The World According to Studs Terkel - Part One
Who didn't Studs Terkel interview during his tenure as America's leading radio host and oral historian? And where didn't he visit, in reality or in his imagination.
For 45 years, Studs hosted a radio show on Chicago's WFMT, interviewing all the key figures in cultural life in the latter half of the 20th Century. His passion for music, theatre and literature was matched only by his engagement with politics and the social upheavals of the era, particularly civil rights. Black-listed for his association with Martin Luther King, he was an early champion of artists such as Mahalia Jackson, Maya Angelou and a young Bob Dylan and of ‘under-dogs’ and outsiders, ranging from Muhammad Ali to Woody Allen to Simone De Beauvoir.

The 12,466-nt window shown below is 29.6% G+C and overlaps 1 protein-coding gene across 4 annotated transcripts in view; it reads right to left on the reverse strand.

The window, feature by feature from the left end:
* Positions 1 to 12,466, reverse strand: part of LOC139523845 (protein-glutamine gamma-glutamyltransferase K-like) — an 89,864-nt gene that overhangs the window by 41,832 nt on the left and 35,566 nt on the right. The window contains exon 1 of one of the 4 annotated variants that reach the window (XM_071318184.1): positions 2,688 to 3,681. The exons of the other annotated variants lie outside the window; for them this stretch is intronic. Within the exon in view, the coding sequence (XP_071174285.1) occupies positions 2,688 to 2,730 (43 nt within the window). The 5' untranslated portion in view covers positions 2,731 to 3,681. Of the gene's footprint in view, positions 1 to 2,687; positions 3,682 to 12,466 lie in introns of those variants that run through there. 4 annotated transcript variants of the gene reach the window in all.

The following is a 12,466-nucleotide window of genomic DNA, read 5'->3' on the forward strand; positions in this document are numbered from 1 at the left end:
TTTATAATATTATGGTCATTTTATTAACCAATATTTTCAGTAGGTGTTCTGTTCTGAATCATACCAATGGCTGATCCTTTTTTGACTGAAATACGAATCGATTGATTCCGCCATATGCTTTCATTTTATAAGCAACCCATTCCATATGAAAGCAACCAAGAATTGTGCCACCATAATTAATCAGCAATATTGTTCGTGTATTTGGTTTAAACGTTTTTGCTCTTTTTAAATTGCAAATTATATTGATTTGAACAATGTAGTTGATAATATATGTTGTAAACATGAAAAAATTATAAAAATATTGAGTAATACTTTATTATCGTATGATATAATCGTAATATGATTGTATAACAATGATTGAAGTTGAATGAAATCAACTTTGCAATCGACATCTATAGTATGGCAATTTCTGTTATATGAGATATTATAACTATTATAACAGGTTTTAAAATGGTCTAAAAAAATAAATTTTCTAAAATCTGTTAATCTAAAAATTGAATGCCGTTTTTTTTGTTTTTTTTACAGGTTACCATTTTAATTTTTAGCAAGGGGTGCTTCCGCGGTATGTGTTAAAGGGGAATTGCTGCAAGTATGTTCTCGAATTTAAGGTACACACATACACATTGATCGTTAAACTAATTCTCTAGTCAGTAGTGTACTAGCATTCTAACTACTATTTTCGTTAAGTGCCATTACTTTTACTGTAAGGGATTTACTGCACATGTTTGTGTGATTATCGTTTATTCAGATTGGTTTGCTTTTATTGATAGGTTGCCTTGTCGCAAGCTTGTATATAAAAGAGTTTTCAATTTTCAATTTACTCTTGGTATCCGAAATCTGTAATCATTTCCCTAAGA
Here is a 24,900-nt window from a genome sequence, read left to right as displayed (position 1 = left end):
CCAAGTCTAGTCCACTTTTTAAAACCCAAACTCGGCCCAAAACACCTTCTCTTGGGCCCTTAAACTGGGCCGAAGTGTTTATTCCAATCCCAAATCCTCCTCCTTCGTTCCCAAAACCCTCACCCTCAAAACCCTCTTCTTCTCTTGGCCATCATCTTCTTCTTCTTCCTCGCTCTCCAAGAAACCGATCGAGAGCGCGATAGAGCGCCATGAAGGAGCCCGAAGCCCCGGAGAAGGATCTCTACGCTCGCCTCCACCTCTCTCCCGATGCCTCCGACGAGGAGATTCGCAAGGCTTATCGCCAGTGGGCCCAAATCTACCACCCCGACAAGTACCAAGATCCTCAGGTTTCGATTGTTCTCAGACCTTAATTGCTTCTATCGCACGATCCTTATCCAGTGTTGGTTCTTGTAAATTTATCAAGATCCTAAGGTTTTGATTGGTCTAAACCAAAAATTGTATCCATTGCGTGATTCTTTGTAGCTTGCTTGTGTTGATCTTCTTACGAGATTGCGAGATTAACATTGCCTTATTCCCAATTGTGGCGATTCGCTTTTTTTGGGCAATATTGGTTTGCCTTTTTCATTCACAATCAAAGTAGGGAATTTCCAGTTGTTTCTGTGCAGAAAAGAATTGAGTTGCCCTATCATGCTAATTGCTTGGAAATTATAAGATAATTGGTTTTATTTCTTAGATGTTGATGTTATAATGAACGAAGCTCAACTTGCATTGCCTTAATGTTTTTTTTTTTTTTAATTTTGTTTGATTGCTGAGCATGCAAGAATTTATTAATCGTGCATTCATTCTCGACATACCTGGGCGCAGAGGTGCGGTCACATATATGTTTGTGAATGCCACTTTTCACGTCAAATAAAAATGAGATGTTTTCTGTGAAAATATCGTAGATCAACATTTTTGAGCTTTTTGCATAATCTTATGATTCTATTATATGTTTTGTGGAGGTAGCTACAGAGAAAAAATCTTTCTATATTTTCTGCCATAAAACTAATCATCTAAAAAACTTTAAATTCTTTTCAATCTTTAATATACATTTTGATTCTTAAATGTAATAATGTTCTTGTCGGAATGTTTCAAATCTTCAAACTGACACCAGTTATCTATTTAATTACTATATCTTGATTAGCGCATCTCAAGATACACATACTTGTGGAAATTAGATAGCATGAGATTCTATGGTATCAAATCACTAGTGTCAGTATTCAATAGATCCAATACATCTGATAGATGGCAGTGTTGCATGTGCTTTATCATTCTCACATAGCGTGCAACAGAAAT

But Studs Terkel was more than a celebrated chronicler of American life – in books of oral history about music, the world of work, race relations and the American Dream. As is revealed through extracts from his archive and from interviews recorded by Alan Hall in the years before his death in 2008, Studs came to embody the liberal conscience of America, extolling a worldview that feels strikingly relevant in the era of President Trump.
Part one focusses on Studs’ interest in social action and political commitment including Martin Luther King, Bertrand Russell and Simone De Beauvoir.
Image: Studs Terkel, Credit: Falling Tree Productions